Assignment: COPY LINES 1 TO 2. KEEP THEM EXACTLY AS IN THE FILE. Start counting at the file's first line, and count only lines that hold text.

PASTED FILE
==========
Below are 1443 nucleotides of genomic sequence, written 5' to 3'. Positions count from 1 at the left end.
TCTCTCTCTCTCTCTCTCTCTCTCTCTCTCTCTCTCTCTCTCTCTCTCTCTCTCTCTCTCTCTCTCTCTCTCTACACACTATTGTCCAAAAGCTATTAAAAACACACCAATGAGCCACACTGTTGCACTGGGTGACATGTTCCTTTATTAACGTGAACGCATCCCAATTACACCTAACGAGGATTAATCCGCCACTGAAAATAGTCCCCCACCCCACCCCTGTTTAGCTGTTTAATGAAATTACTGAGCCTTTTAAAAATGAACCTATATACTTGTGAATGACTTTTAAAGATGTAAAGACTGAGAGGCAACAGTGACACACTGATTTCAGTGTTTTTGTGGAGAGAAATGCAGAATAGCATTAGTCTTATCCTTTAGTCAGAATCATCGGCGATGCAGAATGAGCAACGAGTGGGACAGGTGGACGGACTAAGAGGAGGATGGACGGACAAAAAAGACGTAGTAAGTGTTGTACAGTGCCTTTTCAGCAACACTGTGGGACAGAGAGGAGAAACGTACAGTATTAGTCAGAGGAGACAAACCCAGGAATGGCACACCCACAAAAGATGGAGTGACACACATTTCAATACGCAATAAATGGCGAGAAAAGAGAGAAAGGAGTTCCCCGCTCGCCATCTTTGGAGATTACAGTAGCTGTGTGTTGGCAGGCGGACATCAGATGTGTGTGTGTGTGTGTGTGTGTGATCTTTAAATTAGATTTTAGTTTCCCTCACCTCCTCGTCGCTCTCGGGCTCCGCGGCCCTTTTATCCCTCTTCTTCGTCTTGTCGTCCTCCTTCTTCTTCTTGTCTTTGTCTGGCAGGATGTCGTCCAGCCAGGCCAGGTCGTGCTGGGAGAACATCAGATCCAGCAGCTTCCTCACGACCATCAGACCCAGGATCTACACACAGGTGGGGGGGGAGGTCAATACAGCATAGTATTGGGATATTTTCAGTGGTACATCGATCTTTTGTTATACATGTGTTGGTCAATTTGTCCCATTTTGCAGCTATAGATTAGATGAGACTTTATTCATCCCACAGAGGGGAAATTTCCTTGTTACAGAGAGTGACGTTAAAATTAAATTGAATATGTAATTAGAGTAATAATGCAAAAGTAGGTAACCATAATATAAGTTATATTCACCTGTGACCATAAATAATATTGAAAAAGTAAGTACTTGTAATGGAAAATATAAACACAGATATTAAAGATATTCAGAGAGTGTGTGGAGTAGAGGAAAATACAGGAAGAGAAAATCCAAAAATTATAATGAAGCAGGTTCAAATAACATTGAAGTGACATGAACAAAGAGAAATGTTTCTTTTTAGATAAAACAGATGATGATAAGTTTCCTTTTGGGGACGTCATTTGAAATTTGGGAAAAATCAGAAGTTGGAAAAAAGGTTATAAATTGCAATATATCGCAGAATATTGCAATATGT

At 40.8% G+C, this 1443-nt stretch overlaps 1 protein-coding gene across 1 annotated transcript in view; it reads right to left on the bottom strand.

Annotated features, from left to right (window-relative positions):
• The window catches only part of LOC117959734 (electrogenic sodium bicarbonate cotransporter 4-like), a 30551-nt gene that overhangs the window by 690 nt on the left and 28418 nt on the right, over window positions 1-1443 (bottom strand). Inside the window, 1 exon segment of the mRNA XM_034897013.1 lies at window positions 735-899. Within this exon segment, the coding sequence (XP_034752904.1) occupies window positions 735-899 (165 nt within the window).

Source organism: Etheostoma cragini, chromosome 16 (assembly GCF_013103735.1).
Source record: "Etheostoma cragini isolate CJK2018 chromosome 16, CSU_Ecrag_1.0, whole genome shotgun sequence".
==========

Below are 1443 nucleotides of genomic sequence, written 5' to 3'. Positions count from 1 at the left end.
TCTCTCTCTCTCTCTCTCTCTCTCTCTCTCTCTCTCTCTCTCTCTCTCTCTCTCTCTCTCTCTCTCTCTCTCTACACACTATTGTCCAAAAGCTATTAAAAACACACCAATGAGCCACACTGTTGCACTGGGTGACATGTTCCTTTATTAACGTGAACGCATCCCAATTACACCTAACGAGGATTAATCCGCCACTGAAAATAGTCCCCCACCCCACCCCTGTTTAGCTGTTTAATGAAATTACTGAGCCTTTTAAAAATGAACCTATATACTTGTGAATGACTTTTAAAGATGTAAAGACTGAGAGGCAACAGTGACACACTGATTTCAGTGTTTTTGTGGAGAGAAATGCAGAATAGCATTAGTCTTATCCTTTAGTCAGAATCATCGGCGATGCAGAATGAGCAACGAGTGGGACAGGTGGACGGACTAAGAGGAGGATGGACGGACAAAAAAGACGTAGTAAGTGTTGTACAGTGCCTTTTCAGCAACACTGTGGGACAGAGAGGAGAAACGTACAGTATTAGTCAGAGGAGACAAACCCAGGAATGGCACACCCACAAAAGATGGAGTGACACACATTTCAATACGCAATAAATGGCGAGAAAAGAGAGAAAGGAGTTCCCCGCTCGCCATCTTTGGAGATTACAGTAGCTGTGTGTTGGCAGGCGGACATCAGATGTGTGTGTGTGTGTGTGTGTGTGATCTTTAAATTAGATTTTAGTTTCCCTCACCTCCTCGTCGCTCTCGGGCTCCGCGGCCCTTTTATCCCTCTTCTTCGTCTTGTCGTCCTCCTTCTTCTTCTTGTCTTTGTCTGGCAGGATGTCGTCCAGCCAGGCCAGGTCGTGCTGGGAGAACATCAGATCCAGCAGCTTCCTCACGACCATCAGACCCAGGATCTACACACAGGTGGGGGGGGAGGTCAATACAGCATAGTATTGGGATATTTTCAGTGGTACATCGATCTTTTGTTATACATGTGTTGGTCAATTTGTCCCATTTTGCAGCTATAGATTAGATGAGACTTTATTCATCCCACAGAGGGGAAATTTCCTTGTTACAGAGAGTGACGTTAAAATTAAATTGAATATGTAATTAGAGTAATAATGCAAAAGTAGGTAACCATAATATAAGTTATATTCACCTGTGACCATAAATAATATTGAAAAAGTAAGTACTTGTAATGGAAAATATAAACACAGATATTAAAGATATTCAGAGAGTGTGTGGAGTAGAGGAAAATACAGGAAGAGAAAATCCAAAAATTATAATGAAGCAGGTTCAAATAACATTGAAGTGACATGAACAAAGAGAAATGTTTCTTTTTAGATAAAACAGATGATGATAAGTTTCCTTTTGGGGACGTCATTTGAAATTTGGGAAAAATCAGAAGTTGGAAAAAAGGTTATAAATTGCAATATATCGCAGAATATTGCAATATGT